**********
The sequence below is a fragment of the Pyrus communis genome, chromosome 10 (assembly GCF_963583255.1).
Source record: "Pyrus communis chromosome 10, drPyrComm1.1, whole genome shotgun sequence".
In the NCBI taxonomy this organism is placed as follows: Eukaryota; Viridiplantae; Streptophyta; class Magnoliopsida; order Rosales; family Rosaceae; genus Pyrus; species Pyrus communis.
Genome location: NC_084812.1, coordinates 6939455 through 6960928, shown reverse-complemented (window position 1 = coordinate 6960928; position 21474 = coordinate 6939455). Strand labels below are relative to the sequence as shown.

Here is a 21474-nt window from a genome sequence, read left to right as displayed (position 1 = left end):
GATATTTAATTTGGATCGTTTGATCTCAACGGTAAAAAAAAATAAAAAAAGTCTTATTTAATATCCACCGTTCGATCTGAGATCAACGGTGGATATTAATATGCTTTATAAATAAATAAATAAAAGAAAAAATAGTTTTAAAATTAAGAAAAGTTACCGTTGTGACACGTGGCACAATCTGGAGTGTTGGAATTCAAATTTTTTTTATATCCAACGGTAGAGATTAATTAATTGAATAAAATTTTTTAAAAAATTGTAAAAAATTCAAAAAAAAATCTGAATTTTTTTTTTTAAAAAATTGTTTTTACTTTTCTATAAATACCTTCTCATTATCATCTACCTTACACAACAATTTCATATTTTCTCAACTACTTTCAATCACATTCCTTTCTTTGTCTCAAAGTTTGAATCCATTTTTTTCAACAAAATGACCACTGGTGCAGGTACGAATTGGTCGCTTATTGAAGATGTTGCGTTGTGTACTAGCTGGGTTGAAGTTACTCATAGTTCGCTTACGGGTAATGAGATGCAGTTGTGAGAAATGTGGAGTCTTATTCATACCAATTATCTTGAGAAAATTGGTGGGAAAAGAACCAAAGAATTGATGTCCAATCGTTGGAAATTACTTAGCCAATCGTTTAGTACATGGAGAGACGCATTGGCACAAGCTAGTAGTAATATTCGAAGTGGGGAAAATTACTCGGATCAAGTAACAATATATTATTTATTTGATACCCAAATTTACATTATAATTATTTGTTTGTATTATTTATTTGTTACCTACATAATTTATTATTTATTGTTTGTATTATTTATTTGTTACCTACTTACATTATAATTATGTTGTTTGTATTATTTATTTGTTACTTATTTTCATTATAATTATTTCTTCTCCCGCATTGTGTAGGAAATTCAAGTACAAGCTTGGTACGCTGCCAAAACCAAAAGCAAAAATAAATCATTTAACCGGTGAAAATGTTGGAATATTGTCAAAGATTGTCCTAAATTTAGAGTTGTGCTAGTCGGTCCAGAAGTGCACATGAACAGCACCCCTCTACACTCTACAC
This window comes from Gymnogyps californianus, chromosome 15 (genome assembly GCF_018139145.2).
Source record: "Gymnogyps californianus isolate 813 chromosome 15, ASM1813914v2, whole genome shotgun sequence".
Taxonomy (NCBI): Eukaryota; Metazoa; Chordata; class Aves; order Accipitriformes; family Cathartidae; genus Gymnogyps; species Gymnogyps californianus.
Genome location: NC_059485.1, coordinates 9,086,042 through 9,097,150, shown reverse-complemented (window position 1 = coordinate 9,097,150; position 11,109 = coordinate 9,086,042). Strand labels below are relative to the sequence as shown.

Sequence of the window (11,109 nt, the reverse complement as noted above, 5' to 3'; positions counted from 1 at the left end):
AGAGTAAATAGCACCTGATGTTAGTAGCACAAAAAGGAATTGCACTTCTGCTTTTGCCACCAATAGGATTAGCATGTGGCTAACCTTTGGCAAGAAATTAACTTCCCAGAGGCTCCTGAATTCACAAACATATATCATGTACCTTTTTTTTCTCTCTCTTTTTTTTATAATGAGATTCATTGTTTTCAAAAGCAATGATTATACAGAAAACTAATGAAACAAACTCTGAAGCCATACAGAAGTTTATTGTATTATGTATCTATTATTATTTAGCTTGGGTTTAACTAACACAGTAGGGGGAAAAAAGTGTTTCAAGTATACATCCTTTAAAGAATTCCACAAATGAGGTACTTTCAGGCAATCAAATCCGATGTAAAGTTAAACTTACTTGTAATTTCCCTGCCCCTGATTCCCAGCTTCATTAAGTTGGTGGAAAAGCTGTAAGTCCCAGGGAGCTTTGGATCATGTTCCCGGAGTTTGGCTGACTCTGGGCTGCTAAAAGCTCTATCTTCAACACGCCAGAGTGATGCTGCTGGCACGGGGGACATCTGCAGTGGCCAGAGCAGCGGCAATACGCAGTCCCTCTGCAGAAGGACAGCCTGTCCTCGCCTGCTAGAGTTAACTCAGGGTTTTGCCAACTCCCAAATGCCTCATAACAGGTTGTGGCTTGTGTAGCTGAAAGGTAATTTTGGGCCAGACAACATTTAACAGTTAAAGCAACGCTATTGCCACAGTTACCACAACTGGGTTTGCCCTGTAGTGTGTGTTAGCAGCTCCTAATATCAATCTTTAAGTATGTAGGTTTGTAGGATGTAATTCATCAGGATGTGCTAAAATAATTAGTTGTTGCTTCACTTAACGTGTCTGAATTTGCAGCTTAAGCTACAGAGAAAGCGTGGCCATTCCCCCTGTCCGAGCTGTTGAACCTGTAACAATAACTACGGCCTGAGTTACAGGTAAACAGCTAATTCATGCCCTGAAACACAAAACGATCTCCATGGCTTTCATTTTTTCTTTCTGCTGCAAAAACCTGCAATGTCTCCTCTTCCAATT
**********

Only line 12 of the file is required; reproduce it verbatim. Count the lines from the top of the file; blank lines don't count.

AGAGTAAATAGCACCTGATGTTAGTAGCACAAAAAGGAATTGCACTTCTGCTTTTGCCACCAATAGGATTAGCATGTGGCTAACCTTTGGCAAGAAATTAACTTCCCAGAGGCTCCTGAATTCACAAACATATATCATGTACCTTTTTTTTCTCTCTCTTTTTTTTATAATGAGATTCATTGTTTTCAAAAGCAATGATTATACAGAAAACTAATGAAACAAACTCTGAAGCCATACAGAAGTTTATTGTATTATGTATCTATTATTATTTAGCTTGGGTTTAACTAACACAGTAGGGGGAAAAAAGTGTTTCAAGTATACATCCTTTAAAGAATTCCACAAATGAGGTACTTTCAGGCAATCAAATCCGATGTAAAGTTAAACTTACTTGTAATTTCCCTGCCCCTGATTCCCAGCTTCATTAAGTTGGTGGAAAAGCTGTAAGTCCCAGGGAGCTTTGGATCATGTTCCCGGAGTTTGGCTGACTCTGGGCTGCTAAAAGCTCTATCTTCAACACGCCAGAGTGATGCTGCTGGCACGGGGGACATCTGCAGTGGCCAGAGCAGCGGCAATACGCAGTCCCTCTGCAGAAGGACAGCCTGTCCTCGCCTGCTAGAGTTAACTCAGGGTTTTGCCAACTCCCAAATGCCTCATAACAGGTTGTGGCTTGTGTAGCTGAAAGGTAATTTTGGGCCAGACAACATTTAACAGTTAAAGCAACGCTATTGCCACAGTTACCACAACTGGGTTTGCCCTGTAGTGTGTGTTAGCAGCTCCTAATATCAATCTTTAAGTATGTAGGTTTGTAGGATGTAATTCATCAGGATGTGCTAAAATAATTAGTTGTTGCTTCACTTAACGTGTCTGAATTTGCAGCTTAAGCTACAGAGAAAGCGTGGCCATTCCCCCTGTCCGAGCTGTTGAACCTGTAACAATAACTACGGCCTGAGTTACAGGTAAACAGCTAATTCATGCCCTGAAACACAAAACGATCTCCATGGCTTTCATTTTTTCTTTCTGCTGCAAAAACCTGCAATGTCTCCTCTTCCAATT